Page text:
The Minnesota Vikings carry a heavy stigma of continuously failing to find a long-term quarterback.
Typically, that spells doom for a franchise.
The surprising part of Mike Zimmer’s tenure in Minnesota has been the Vikings’ ability to win at a fairly high level despite having a different Week 1 passer each of Zimmer’s four seasons. That includes three consecutive years where the primary quarterback had his best career season (Teddy Bridgewater in 2015, Sam Bradford in 2016 and Case Keenum in 2017).
The common link between these three? A low number of interceptions and a high completion percentage. Not to mention a strong defense providing them support.
I crunched the data on the last three years of passing stats for all 32 NFL teams to see where the Vikings stood in various categories. Check out the chart below, initially ordered by highest touchdown-to-interception ratio. No surprise that New England blows away the field, but Minnesota isn’t far behind in fifth.
(But seriously, New England!)
NFL TEAM PASSING STATS 2015-2017
Only six teams threw fewer touchdowns over this span that the Vikings: the Bills, 49ers, Rams, Bears, Broncos and Browns. Sure, Denver won a Super Bowl thanks to its marvelous defense three seasons ago — and Los Angeles reached the playoffs last year — but these have generally been among the league’s worst teams over the last three seasons.
Minnesota used a conservative passing approach and an Adrian Peterson-heavy gameplan in 2015 to avoid mistakes, but they’ve managed to take care of the football equally well in subsequent seasons while throwing the ball at a more normal rate. Only two teams besides the Vikings have thrown single-digit interceptions each of the last three years: New England and Kansas City.
The Vikings also rank second in completion percentage since 2015, trailing only New Orleans and veteran Drew Brees, who re-set his own completion percentage record one season after Bradford broke it with Minnesota in 2016.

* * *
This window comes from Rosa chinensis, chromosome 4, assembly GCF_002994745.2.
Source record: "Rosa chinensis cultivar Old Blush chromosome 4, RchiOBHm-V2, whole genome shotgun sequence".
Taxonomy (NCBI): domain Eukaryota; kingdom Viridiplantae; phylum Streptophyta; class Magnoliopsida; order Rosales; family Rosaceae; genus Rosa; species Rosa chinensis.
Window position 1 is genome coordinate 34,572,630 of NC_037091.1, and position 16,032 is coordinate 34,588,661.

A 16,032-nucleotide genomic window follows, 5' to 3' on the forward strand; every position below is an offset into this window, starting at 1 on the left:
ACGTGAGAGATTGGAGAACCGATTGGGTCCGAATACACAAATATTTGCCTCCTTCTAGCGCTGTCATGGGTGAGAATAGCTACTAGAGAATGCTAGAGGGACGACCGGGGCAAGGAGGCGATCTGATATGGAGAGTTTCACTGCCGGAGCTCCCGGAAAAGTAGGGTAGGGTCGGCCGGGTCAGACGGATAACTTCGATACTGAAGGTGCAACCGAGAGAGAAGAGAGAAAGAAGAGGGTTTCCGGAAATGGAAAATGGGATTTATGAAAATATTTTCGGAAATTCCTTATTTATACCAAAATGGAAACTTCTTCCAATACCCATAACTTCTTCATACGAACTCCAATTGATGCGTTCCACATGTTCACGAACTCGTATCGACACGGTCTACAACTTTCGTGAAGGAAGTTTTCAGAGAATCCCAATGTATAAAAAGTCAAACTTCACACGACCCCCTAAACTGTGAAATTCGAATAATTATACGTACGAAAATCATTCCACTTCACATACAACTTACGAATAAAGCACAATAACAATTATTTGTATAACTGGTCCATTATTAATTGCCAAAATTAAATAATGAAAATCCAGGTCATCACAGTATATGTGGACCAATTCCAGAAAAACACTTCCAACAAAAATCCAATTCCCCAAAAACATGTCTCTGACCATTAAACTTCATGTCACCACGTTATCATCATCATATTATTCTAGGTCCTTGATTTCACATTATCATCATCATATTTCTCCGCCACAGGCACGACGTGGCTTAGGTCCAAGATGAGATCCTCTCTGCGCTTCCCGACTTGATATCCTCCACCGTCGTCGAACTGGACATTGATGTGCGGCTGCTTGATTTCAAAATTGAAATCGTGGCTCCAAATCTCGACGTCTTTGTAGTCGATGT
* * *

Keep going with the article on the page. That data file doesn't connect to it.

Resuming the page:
The caveat: New Orleans leads the league in passing yards while being 70 percent accurate. That’s scary.
Minnesota ranked 25th in passing attempts and 23rd in passing yards in this span. The low marks can be blamed on the 2015 team, which achieved the rare feat of passing for under 3,000 yards. In a sample size that is still relatively small, one odd season can throw off the data, especially when there is a different coordinator at the helm. However, there are other examples that show teams’ remarkable consistency from year to year. For instance, Pittsburgh threw the ball 590, 596 and 590 times, respectively the last three seasons.
The bottom line is that the Vikings are unique. They’ve managed to amass a 32-16 record and two playoff berths over three seasons despite several different quarterbacks and two different offensive coordinators. While Minnesota’s passers have been bottom-third in several categories, including touchdown passes, their decision-making with the football has given the Vikings ample opportunity to win, which is exactly what a stout defense needs to thrive.
Other non-Vikings observations:
- Cam Newton’s Panthers have the lowest completion percentage on the chart (57.4), and only the Bills have completed fewer balls over the previous three seasons.
- Buffalo’s profile is actually somewhat similar to the Vikings’ with touchdown passes in the 50s and interceptions in the 20s, though they’ve attempted about 150 fewer passes at a much lower completion percentage. They and the Rams are the only two clubs to come in below the 10,000-yard mark since 2015.
- Cleveland is the only team with a touchdown-to-interception ratio below 1:1.
- While the league puts more emphasis on the pass than ever before, 23 of the 32 teams decreased their number of pass attempts last year.
- Nobody has passed more over the last three years than the Baltimore Ravens, but only four teams have thrown more interceptions. The Ravens have zero playoff appearances in that span.
- Only five teams have had three straight 4,000-yard passing seasons: the Lions, Saints, Patriots, Chargers and Steelers.